Pope John Paul II in his apostolic letter Misericordia Dei (Mercy of God), he wrote:

  1. Ordinaries are to remind all the ministers of the Sacrament of Penance that the universal law of the Church, applying Catholic doctrine in this area, has established that:

a) “Individual and integral confession and absolution are the sole ordinary means by which the faithful, conscious of grave sin, are reconciled with God and the Church; only physical or moral impossibility excuses from such confession, in which case reconciliation can be obtained in other ways”.(12)

b) Therefore, “all those of whom it is required by virtue of their ministry in the care of souls are obliged to ensure that the confessions of the faithful entrusted to them are heard when they reasonably ask, and that they are given the opportunity to approach individual confession, on days and at times set down for their convenience”.(13)

Then in Catechism of Catholic Church said:

2487 Every offense committed against justice and truth entails the duty of reparation, even if its author has been forgiven. When it is impossible publicly to make reparation for a wrong, it must be made secretly. If someone who has suffered harm cannot be directly compensated, he must be given moral satisfaction in the name of charity. This duty of reparation also concerns offenses against another's reputation. This reparation, moral and sometimes material, must be evaluated in terms of the extent of the damage inflicted. It obliges in conscience.

And in New Testament (Study Bible) Jesus said (Book of St. Mark):

23Therefore if you are offering your gift at the altar and there remember that your brother has something against you, 24leave your gift there before the altar. First go and be reconciled to your brother; then come and offer your gift. 25Reconcile quickly with your adversary, while you are still on the way to court. Otherwise he may hand you over to the judge, and the judge may hand you over to the officer, and you may be thrown into prison.…

So it seems like just the confession is not enough to unshackle ourselves from the slavery of sins. We have to do reparation for our sins.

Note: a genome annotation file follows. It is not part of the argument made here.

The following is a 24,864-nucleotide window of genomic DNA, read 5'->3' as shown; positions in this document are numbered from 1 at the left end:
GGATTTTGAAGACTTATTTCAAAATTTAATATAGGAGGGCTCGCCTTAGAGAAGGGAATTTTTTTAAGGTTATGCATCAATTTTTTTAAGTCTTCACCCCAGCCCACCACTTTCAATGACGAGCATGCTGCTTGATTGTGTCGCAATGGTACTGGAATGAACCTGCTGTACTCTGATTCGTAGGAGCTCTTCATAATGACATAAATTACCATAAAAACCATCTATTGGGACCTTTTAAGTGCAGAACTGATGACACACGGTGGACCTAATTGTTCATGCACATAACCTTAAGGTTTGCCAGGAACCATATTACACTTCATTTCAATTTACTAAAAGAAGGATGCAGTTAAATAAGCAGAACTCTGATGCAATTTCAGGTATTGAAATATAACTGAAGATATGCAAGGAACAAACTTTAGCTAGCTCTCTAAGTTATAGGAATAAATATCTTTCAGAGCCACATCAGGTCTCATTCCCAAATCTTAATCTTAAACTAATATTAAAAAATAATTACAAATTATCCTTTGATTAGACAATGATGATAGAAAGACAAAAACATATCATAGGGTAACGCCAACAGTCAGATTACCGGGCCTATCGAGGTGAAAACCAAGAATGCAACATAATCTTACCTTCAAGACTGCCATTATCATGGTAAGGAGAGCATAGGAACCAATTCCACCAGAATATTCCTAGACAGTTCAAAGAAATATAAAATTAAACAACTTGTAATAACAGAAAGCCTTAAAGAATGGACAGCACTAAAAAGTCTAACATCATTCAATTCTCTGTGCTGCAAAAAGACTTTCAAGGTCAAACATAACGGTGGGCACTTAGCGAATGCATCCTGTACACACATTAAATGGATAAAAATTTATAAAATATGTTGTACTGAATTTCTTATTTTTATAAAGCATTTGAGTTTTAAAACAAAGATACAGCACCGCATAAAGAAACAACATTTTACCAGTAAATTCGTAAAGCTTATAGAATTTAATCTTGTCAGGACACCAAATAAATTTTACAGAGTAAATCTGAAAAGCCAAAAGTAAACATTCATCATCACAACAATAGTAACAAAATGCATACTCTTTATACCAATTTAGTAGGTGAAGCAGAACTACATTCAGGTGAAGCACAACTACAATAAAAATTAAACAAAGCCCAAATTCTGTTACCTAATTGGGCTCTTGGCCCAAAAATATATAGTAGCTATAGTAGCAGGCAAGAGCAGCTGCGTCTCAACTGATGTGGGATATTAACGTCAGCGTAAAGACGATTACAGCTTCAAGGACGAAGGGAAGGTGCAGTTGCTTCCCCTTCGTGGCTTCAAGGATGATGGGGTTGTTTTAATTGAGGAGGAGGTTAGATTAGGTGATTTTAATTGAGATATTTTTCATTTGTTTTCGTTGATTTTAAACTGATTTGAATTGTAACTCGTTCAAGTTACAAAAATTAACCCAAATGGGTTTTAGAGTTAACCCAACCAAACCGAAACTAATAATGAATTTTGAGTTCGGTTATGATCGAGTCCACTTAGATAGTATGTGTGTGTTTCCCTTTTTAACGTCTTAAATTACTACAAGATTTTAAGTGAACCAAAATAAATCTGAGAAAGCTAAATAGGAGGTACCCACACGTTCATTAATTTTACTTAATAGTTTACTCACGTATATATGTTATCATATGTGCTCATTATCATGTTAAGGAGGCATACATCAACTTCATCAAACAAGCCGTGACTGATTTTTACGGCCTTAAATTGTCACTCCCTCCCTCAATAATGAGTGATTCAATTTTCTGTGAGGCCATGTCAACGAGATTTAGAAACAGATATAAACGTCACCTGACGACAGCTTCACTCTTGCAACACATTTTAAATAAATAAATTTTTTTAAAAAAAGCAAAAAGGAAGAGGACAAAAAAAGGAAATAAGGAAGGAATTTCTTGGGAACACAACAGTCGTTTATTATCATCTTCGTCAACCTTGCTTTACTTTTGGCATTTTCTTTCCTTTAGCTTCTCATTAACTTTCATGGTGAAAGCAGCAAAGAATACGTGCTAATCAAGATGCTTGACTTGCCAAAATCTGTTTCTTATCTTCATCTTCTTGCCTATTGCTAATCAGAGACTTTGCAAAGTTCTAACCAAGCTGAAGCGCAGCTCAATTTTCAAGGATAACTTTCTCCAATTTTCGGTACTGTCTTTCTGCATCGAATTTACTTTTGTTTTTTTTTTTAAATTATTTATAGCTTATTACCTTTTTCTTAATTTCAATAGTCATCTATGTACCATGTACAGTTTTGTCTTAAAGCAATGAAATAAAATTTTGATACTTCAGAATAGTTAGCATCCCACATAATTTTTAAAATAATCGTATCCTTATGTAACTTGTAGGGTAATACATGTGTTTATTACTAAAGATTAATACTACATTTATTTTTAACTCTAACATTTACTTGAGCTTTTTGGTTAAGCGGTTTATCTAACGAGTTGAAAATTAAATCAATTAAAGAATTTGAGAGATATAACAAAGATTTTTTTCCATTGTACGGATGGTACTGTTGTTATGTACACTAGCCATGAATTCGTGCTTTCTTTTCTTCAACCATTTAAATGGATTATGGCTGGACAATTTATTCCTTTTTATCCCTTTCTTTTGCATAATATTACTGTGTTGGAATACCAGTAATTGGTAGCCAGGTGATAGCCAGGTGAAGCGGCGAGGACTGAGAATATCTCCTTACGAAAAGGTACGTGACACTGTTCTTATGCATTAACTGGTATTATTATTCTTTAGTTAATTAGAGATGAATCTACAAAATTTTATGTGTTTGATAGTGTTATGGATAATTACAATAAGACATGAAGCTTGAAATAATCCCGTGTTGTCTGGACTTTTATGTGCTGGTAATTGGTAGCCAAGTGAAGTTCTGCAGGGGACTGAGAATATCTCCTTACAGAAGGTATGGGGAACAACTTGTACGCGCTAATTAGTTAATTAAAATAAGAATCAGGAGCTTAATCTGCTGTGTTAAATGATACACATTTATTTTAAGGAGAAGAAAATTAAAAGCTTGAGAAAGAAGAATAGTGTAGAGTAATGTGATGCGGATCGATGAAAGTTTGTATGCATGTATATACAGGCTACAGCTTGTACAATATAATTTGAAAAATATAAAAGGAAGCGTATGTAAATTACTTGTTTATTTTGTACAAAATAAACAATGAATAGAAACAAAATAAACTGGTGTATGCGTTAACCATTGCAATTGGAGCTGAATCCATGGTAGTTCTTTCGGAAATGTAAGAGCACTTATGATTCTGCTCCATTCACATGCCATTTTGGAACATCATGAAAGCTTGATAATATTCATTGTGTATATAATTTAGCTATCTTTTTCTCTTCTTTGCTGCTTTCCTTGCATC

When I was in Catechism class before my first confession a nun from Sisters of Charity told the Catechism class Our soul is like a clean white slate when we take the sacrament of baptism. And after that when we commit mortal or cardinal sins that cry toward heaven deep dark marks are left behind on the slate. We can do fair and honest confession and then the dark marks can go away now but the marks won't be filled up as they are scratched with hurt and the slate won't look new again until we do reparation for our sins.

So can anyone tell me how and in what form or ways according to the Catholic approach one can do reparation exactly as Jesus Christ talked about, the apostolic letter and Catechism of the Catholic Church referred to with some examples?

I can give an example where I need to do reparation. The other day my mom was driving the car and I was at Costco parking lot with my family and she was parking the car. Now there was a car in front of us wanting to back up. There was another car just behind us. So couldn't move. We were stuck. But the front driver was honking and telling me to move from his way so he can park. We had no space to move out of the way. He was honking about 20 seconds. And was backing up though there was no space in between his car and ours. So we gave a silent honk so he stops. He came out of his, was angry and was shouting. And I got angry and was yelling at him. He was yelling again. So I quiet down finally. Let him be himself. But later I thought as a Christian I shouldn't have behaved that way. I should have shown compassion and patience. So finally he parked his car. And finally, we understood he did all that because he thought we will get his spot. So I was proved a fool. Felt ashamed also. So need to do reparation for sins after an honest confession.

How does the Catholic Church tell us to do reparation for our sins?

  • I love this question mvr950, but I fear it is quite broad. Each person can do reparation by a large number of ways. – Ken Graham Nov 5 '19 at 1:49